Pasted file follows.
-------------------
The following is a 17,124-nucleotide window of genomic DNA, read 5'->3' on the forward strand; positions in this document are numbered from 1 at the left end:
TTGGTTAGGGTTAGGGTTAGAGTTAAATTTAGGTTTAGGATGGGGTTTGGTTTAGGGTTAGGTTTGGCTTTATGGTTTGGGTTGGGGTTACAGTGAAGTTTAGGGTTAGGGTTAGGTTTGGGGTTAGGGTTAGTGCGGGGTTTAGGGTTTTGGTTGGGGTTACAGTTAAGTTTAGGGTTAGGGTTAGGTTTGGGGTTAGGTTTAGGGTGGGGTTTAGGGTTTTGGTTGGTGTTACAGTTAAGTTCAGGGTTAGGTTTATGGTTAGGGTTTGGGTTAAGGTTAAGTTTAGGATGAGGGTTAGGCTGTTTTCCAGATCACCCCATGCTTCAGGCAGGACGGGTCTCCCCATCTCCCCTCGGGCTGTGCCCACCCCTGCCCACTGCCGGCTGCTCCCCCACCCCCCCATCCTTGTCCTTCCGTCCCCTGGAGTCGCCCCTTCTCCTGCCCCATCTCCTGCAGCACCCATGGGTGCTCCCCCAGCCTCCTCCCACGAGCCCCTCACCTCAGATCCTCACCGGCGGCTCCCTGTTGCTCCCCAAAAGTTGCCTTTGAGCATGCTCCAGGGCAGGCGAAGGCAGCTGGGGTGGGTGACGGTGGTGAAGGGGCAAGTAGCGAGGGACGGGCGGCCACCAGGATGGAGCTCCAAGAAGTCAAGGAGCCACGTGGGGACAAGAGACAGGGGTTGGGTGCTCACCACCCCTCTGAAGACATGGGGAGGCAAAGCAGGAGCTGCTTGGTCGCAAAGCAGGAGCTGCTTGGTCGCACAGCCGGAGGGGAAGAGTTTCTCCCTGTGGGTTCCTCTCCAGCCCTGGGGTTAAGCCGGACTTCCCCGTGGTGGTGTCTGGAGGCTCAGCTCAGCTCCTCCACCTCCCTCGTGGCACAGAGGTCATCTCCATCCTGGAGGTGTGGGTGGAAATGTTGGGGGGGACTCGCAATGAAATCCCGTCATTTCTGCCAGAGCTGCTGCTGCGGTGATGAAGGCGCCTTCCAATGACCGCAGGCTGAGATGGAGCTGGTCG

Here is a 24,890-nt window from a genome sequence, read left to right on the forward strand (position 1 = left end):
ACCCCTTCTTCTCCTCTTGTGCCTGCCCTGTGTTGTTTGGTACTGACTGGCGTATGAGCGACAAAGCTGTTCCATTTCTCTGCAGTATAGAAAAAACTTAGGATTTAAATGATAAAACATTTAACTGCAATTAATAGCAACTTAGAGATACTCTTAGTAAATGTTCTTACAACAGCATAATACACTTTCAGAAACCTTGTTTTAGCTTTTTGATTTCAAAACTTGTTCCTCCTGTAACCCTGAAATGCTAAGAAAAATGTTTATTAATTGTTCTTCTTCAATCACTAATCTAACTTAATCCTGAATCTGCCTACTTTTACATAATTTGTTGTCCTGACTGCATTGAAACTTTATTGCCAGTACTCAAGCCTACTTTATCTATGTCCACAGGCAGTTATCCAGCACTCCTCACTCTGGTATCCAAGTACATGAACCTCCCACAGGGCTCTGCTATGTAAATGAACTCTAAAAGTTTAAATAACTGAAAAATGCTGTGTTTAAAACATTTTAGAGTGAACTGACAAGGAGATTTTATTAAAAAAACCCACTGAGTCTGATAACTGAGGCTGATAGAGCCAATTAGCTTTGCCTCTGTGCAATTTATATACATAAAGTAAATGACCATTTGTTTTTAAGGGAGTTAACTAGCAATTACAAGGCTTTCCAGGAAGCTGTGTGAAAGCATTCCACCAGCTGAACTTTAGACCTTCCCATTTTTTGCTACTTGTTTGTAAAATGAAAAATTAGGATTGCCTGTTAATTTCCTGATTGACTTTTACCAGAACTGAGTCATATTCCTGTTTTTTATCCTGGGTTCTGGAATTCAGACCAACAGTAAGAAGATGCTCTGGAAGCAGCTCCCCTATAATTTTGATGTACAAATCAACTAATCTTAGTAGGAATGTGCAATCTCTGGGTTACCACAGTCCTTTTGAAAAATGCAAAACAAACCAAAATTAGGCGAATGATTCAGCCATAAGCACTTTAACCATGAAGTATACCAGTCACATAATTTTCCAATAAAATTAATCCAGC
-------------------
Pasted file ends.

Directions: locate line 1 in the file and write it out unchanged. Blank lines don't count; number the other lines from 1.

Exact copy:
The following is a 17,124-nucleotide window of genomic DNA, read 5'->3' on the forward strand; positions in this document are numbered from 1 at the left end: